It didn’t take long for the dynamics particular to working inside government to become apparent; it happened as soon as we launched the design challenge and led a discussion around the problem. The room was full of passion and tension as participants expressed their (very strong) opinions about what the problem is or what the solution should be. We reminded everyone that the objective of the discussion was to give everyone a shared background and understanding of the context, and we asked participants to keep an open mind going into the challenge. This quickly demonstrated how critical it is to create a collaborative space for stakeholders accustomed to advocating for their agencies and defending their existing efforts.
We divided the participants into four teams, distributing expertise and organizational affiliation across them. Each team focused on a particular user group as identified in the design challenge. For need finding, we sent half the teams into the mountains to interview farmers and community leaders, one to the local police station, and one to a nearby market.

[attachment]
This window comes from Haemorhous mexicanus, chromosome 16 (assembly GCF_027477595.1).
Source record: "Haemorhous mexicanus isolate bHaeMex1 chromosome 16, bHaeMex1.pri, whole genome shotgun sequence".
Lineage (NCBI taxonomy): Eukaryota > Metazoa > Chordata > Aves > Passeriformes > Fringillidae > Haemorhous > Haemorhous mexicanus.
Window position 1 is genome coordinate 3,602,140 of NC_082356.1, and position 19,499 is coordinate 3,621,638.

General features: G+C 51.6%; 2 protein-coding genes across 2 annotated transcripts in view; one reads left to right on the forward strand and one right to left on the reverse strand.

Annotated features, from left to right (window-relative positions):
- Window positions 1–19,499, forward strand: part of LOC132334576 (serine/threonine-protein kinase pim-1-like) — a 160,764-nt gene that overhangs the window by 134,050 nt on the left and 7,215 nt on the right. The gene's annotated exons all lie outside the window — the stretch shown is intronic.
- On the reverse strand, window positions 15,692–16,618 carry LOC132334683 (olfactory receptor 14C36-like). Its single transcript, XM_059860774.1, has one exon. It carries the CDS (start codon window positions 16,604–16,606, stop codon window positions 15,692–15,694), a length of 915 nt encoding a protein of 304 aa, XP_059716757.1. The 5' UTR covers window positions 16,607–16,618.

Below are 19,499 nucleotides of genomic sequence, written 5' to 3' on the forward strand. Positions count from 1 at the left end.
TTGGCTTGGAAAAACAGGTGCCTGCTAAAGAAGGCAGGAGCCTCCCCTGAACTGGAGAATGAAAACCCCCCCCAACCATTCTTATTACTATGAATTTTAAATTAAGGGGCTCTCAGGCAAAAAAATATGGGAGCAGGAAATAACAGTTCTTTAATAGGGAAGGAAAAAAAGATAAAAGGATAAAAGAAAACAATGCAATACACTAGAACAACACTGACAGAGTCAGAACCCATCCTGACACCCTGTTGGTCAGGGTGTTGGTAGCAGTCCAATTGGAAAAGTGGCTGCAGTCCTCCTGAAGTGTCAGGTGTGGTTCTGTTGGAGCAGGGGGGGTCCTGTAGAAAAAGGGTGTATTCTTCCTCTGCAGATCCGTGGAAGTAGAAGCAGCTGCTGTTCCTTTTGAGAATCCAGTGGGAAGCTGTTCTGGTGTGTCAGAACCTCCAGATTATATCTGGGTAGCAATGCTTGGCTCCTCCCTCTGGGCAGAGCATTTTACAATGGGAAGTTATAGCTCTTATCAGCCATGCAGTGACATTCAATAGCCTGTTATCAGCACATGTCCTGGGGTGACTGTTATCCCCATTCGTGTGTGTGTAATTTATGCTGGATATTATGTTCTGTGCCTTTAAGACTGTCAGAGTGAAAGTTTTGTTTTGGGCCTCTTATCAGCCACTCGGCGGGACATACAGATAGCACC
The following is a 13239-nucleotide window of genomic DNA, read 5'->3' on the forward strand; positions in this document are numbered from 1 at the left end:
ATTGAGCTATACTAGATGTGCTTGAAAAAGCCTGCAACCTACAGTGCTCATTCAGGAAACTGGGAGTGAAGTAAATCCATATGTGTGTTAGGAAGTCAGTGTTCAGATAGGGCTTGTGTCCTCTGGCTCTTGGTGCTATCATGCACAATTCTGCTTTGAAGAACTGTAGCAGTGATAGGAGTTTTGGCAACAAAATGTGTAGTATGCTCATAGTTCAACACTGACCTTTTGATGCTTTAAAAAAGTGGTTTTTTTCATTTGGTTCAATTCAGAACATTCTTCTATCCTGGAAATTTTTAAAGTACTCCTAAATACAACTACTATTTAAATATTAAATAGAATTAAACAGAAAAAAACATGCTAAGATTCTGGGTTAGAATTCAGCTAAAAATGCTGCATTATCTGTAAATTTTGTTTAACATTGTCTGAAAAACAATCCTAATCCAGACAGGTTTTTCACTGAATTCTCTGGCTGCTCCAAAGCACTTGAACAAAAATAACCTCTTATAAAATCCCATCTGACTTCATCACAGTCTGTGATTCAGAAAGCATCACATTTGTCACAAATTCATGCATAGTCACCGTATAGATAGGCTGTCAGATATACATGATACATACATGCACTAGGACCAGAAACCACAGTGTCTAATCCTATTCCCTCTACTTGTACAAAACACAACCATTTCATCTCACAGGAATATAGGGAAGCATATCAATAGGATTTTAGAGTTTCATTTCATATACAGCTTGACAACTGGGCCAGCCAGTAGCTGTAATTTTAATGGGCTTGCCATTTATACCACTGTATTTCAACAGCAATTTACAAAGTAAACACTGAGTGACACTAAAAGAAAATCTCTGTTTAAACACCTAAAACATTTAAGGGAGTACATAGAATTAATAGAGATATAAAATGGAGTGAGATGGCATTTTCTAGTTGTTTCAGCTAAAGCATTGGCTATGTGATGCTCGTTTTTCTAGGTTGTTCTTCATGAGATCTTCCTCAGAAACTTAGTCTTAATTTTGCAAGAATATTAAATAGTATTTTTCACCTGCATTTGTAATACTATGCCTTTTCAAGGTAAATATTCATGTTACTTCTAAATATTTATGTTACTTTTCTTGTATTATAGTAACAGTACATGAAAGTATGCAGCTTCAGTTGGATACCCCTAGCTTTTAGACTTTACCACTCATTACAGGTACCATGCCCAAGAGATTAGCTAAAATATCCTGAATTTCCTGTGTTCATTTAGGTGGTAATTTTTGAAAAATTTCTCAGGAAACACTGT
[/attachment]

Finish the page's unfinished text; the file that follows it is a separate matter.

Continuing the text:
When we returned to unpack our interviews and define POVs, we were surprised to see each team reframe the challenge around a farmer. In part this was because the police and higglers (what Jamaicans call produce vendors in the markets) we interviewed hadn’t themselves experienced issues with praedial larceny. Almost universally, the teams discovered that farmers faced theft of their crops from within their communities. Many farmers had a strong sense of who had stolen from them, but for various reasons never took action. Some felt the formal punishment was too severe; they wanted someone to be thrown in jail for a day, not years. Others felt the formal system was too costly for them and had little confidence in a positive outcome. For some, a strong sense of community outweighed a concern for their personal loss: if their poor neighbors needed to steal their food to eat, they were happy to feed them. For many, strong community norms against being an informant or not upsetting neighbors kept them silent and resentful. All cases pointed to clear opportunities to design solutions at the community level to address praedial larceny. It is important to keep in mind these insights reflect what we uncovered in farming communities proximate to Kingston, due to the inherent constraints of a 3 day design workshop. We would expect to needs to vary in other rural areas throughout Jamaica.